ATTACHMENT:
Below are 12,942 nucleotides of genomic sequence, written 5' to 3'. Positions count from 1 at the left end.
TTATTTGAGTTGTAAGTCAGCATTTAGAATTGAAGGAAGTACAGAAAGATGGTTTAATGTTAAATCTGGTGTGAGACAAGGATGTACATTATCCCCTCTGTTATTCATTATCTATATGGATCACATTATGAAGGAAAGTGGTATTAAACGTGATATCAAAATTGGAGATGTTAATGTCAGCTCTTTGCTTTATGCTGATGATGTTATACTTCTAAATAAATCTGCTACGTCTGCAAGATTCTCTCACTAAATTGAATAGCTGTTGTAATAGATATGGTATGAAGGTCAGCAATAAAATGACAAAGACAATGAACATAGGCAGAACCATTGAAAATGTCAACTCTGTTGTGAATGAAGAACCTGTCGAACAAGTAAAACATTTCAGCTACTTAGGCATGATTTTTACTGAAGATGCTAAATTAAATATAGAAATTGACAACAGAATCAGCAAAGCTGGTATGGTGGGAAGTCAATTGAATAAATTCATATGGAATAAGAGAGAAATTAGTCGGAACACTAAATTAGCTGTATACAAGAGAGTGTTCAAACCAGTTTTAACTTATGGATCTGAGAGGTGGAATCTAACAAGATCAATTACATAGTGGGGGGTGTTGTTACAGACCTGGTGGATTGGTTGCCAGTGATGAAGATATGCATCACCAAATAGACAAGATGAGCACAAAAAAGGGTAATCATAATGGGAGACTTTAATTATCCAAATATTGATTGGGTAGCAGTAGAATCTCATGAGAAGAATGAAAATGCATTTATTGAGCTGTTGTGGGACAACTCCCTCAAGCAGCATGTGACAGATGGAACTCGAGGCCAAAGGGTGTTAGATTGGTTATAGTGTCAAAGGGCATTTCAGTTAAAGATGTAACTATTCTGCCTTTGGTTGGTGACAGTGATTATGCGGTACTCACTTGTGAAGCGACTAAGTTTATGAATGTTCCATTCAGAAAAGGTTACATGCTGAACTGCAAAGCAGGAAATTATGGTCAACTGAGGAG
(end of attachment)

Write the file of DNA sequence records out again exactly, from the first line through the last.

Below are 12,942 nucleotides of genomic sequence, written 5' to 3'. Positions count from 1 at the left end.
TTATTTGAGTTGTAAGTCAGCATTTAGAATTGAAGGAAGTACAGAAAGATGGTTTAATGTTAAATCTGGTGTGAGACAAGGATGTACATTATCCCCTCTGTTATTCATTATCTATATGGATCACATTATGAAGGAAAGTGGTATTAAACGTGATATCAAAATTGGAGATGTTAATGTCAGCTCTTTGCTTTATGCTGATGATGTTATACTTCTAAATAAATCTGCTACGTCTGCAAGATTCTCTCACTAAATTGAATAGCTGTTGTAATAGATATGGTATGAAGGTCAGCAATAAAATGACAAAGACAATGAACATAGGCAGAACCATTGAAAATGTCAACTCTGTTGTGAATGAAGAACCTGTCGAACAAGTAAAACATTTCAGCTACTTAGGCATGATTTTTACTGAAGATGCTAAATTAAATATAGAAATTGACAACAGAATCAGCAAAGCTGGTATGGTGGGAAGTCAATTGAATAAATTCATATGGAATAAGAGAGAAATTAGTCGGAACACTAAATTAGCTGTATACAAGAGAGTGTTCAAACCAGTTTTAACTTATGGATCTGAGAGGTGGAATCTAACAAGATCAATTACATAGTGGGGGGTGTTGTTACAGACCTGGTGGATTGGTTGCCAGTGATGAAGATATGCATCACCAAATAGACAAGATGAGCACAAAAAAGGGTAATCATAATGGGAGACTTTAATTATCCAAATATTGATTGGGTAGCAGTAGAATCTCATGAGAAGAATGAAAATGCATTTATTGAGCTGTTGTGGGACAACTCCCTCAAGCAGCATGTGACAGATGGAACTCGAGGCCAAAGGGTGTTAGATTGGTTATAGTGTCAAAGGGCATTTCAGTTAAAGATGTAACTATTCTGCCTTTGGTTGGTGACAGTGATTATGCGGTACTCACTTGTGAAGCGACTAAGTTTATGAATGTTCCATTCAGAAAAGGTTACATGCTGAACTGCAAAGCAGGAAATTATGGTCAACTGAGGAG